2000 – Switzerland welcomes the deal on the behalf of the “environmental integrity group”, a small but influential grouping with Mexico and South Korea: “We are convinced the agreement we have adopted will change the world for better.”

1950 – Australia’s Julie Bishop takes up a similar theme, reminding everyone they must come back for reviews every five years – the show goes on.

Nicaragua’s Paul Oquist takes the floor to say essentially he would have rejected the deal if given the chance. “We are surprised that presidency did not recognise Nicaragua and some others … before adopting the document.” The country defied the UN in not submitting a climate pledge towards this deal, which he told Climate Home was “a path to failure”.

1938 – Now national delegates have a chance to speak. South Africa’s Edna Molewa goes first, emphasising the importance of financial support to developing countries.

Cites Nelson Mandela: “After climbing a great hill, one only finds there are many more mountains to climb.”

1930 – Fabius’ hand is shaking slightly as he brandishes a COP21-branded gavel for the cameras. “It is a small gavel, but it can do an important job,” he says.

1926 – Laurent Fabius is speaking very fast now, appearing somewhat flustered. But the gavel comes down, meaning the agreement is adopted. Everyone leaps to their feet, cheering.

1923 – Another official lists technical errors to be corrected, blaming sleep deprivation. The controversial Article 4.4 “shall” is replaced by “should”. Phew, that’s that sorted.

1919 – Well, the show seems to be back on. Laurent Fabius says there were some corrections to make, but doesn’t go into details.

He gives the floor to one of the co-chairs, a Colombian representative, who explains the technicalities of translating the documents.

1911 – Why all this fuss over one word? Well, “shall” is binding under international law. “Should” is not.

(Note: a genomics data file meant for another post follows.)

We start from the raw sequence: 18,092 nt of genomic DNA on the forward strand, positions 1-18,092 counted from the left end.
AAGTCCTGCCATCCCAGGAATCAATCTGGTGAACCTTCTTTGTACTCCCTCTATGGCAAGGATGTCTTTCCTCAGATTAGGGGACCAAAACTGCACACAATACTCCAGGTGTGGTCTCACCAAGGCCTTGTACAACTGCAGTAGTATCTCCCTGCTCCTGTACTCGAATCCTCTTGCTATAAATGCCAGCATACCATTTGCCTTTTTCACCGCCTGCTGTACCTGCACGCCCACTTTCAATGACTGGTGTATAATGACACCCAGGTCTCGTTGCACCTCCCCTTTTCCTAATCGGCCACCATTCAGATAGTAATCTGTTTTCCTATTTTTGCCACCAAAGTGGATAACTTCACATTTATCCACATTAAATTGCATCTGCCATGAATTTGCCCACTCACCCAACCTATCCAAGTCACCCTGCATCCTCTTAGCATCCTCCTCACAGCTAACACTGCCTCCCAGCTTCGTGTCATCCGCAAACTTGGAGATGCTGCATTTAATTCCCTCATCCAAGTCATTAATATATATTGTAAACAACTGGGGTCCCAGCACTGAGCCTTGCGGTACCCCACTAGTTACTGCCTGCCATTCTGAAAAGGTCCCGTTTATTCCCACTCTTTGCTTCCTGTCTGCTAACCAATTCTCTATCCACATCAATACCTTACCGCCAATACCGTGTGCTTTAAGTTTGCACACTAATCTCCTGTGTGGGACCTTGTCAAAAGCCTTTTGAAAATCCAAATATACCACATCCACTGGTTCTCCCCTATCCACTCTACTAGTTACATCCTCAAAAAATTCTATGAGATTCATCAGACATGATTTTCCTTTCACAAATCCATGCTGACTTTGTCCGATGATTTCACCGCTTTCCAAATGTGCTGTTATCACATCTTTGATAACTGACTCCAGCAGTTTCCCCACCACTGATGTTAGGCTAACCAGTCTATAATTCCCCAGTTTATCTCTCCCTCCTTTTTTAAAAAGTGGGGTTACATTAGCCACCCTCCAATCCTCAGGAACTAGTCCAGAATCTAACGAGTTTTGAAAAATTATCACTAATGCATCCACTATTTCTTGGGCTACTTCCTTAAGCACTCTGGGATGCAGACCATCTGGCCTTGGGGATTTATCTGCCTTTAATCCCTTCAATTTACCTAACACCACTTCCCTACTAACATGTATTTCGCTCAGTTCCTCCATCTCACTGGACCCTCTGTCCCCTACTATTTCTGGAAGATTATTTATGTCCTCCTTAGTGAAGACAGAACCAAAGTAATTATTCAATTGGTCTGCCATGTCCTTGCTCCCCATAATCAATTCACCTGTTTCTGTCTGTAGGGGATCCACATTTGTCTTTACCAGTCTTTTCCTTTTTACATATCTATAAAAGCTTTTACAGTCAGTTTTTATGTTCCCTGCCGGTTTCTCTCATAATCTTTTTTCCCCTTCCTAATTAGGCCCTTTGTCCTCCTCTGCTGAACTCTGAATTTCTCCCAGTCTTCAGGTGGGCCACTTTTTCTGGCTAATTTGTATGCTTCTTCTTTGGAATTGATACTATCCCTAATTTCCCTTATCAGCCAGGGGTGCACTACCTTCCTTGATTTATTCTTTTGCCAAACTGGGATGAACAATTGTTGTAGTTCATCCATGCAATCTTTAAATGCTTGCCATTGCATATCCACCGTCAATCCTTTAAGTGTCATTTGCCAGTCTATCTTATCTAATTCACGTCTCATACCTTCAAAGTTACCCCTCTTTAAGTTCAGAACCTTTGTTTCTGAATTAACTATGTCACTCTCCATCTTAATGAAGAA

The US has maintained all along that it will not accept legally binding mitigation targets. That is because it would have to get Congress to ratify such a deal. Congress is dominated by Republicans hostile to the whole climate agenda.

Now, the US is arguing “shall” was never supposed to be in there – it’s a typo. That appears to be backed up by Thursday’s draft, which only used “should”.

But now it is out there, some are framing it as the US trying to weaken its commitments, which in a sense is also true.

1851 – The word “shall” appears 143 times in the COP text, notes Leo Hickman, editor of the excellent Carbon Brief blog.

1845 – Laurent Fabius, Christiana Figueres and other key officials are huddling on the stage. It’s unclear why there is a delay or if it is significant.

Veteran South African negotiator Alf Wills says there may yet be a twist… “it’s been an effective adoption of a deal by the media,” he says with a grin.

If the US, Africa and others kick off, others will join in. Still, he says if agreed, this will be more ambitious than envisaged at the 2011 Durban summit, when a process to secure a global deal was born. “It’s a system shifter,” he says.